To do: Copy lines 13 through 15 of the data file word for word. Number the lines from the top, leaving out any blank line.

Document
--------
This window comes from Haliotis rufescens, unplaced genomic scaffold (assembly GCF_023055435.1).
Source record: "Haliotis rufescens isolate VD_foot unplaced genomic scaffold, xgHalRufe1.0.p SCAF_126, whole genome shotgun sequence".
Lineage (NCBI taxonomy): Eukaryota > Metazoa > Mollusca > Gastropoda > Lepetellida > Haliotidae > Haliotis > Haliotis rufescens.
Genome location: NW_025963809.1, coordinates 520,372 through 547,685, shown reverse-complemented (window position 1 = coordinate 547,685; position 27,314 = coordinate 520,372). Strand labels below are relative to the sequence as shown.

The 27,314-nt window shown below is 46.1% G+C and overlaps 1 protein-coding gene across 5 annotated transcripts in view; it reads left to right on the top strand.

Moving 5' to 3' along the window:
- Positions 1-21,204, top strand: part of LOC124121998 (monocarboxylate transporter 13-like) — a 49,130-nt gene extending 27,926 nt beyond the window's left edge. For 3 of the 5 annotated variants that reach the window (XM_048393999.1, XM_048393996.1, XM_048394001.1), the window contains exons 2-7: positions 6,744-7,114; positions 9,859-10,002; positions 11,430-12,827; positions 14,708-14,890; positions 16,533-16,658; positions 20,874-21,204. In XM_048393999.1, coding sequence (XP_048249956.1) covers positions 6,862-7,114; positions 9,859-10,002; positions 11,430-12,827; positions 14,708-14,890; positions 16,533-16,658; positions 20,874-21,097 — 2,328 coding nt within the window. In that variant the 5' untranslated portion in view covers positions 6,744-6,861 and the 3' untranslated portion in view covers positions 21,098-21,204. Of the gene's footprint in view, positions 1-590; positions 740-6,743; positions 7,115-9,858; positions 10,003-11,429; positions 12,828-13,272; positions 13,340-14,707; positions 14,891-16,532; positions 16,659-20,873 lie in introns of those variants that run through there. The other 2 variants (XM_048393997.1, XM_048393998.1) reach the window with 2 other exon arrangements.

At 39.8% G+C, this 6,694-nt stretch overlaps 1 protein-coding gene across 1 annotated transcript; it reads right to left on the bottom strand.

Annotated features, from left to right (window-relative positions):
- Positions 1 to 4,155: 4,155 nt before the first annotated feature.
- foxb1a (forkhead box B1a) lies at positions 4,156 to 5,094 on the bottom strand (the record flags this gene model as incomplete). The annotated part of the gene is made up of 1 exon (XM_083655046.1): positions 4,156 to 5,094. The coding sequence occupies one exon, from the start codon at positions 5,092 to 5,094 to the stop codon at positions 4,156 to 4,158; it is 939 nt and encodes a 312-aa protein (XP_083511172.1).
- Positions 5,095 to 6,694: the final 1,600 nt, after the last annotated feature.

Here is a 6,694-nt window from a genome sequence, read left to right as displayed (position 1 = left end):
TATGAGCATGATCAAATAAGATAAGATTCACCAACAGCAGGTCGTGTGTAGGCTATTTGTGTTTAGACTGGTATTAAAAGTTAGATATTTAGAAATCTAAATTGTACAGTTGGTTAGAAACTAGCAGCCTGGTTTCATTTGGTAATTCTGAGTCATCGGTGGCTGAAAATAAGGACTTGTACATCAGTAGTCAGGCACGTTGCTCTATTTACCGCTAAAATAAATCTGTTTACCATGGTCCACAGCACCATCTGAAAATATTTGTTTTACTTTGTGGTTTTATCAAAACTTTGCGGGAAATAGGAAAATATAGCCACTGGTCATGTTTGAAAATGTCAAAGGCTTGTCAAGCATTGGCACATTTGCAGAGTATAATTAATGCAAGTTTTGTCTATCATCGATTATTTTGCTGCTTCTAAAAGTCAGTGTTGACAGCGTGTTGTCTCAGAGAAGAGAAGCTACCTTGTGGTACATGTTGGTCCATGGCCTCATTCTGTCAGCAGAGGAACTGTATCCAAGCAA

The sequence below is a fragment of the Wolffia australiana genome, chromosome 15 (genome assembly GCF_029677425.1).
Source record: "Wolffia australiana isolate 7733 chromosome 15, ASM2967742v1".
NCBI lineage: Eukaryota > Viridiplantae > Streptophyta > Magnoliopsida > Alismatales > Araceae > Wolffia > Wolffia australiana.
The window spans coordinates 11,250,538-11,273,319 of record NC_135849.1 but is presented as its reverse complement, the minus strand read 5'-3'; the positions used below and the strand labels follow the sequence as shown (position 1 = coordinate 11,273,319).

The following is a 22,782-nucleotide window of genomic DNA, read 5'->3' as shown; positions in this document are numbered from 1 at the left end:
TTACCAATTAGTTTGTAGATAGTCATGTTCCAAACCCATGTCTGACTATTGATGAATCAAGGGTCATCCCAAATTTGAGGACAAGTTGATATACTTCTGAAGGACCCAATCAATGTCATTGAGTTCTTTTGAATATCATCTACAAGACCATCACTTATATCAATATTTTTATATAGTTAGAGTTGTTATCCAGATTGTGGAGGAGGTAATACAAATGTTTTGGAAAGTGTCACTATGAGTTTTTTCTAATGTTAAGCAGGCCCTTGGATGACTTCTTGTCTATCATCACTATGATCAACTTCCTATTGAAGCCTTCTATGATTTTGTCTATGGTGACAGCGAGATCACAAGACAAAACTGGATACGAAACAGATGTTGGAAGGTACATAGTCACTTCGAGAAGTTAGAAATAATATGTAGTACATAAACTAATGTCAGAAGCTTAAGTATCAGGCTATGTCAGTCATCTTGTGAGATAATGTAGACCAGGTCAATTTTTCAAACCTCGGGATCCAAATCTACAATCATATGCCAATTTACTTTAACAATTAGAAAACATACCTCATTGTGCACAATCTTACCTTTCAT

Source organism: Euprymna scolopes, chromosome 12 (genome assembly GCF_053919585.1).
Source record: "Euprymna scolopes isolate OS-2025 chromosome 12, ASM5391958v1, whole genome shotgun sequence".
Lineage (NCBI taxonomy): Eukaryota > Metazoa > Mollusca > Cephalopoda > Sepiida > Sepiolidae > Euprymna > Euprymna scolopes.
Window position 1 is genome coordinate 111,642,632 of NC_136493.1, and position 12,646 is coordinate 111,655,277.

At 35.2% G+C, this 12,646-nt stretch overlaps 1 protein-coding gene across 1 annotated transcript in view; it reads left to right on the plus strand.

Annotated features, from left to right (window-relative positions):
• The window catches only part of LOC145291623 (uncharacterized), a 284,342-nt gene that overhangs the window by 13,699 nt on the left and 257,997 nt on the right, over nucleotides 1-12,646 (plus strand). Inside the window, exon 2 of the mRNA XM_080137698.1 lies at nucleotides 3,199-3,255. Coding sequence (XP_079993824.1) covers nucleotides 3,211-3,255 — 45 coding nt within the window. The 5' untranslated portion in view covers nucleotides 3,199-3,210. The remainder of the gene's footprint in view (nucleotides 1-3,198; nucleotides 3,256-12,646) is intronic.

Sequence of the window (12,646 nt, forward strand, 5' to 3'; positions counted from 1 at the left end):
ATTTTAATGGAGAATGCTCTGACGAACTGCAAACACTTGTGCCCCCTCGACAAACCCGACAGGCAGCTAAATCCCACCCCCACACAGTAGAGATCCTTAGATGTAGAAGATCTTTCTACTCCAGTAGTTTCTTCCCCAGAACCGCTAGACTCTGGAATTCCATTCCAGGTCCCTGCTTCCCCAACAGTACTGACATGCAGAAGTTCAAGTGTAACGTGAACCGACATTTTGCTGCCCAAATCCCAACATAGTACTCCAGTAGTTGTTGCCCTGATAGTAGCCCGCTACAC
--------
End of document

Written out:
Here is a 6,694-nt window from a genome sequence, read left to right as displayed (position 1 = left end):
TATGAGCATGATCAAATAAGATAAGATTCACCAACAGCAGGTCGTGTGTAGGCTATTTGTGTTTAGACTGGTATTAAAAGTTAGATATTTAGAAATCTAAATTGTACAGTTGGTTAGAAACTAGCAGCCTGGTTTCATTTGGTAATTCTGAGTCATCGGTGGCTGAAAATAAGGACTTGTACATCAGTAGTCAGGCACGTTGCTCTATTTACCGCTAAAATAAATCTGTTTACCATGGTCCACAGCACCATCTGAAAATATTTGTTTTACTTTGTGGTTTTATCAAAACTTTGCGGGAAATAGGAAAATATAGCCACTGGTCATGTTTGAAAATGTCAAAGGCTTGTCAAGCATTGGCACATTTGCAGAGTATAATTAATGCAAGTTTTGTCTATCATCGATTATTTTGCTGCTTCTAAAAGTCAGTGTTGACAGCGTGTTGTCTCAGAGAAGAGAAGCTACCTTGTGGTACATGTTGGTCCATGGCCTCATTCTGTCAGCAGAGGAACTGTATCCAAGCAA

The sequence below is a fragment of the Wolffia australiana genome, chromosome 15 (genome assembly GCF_029677425.1).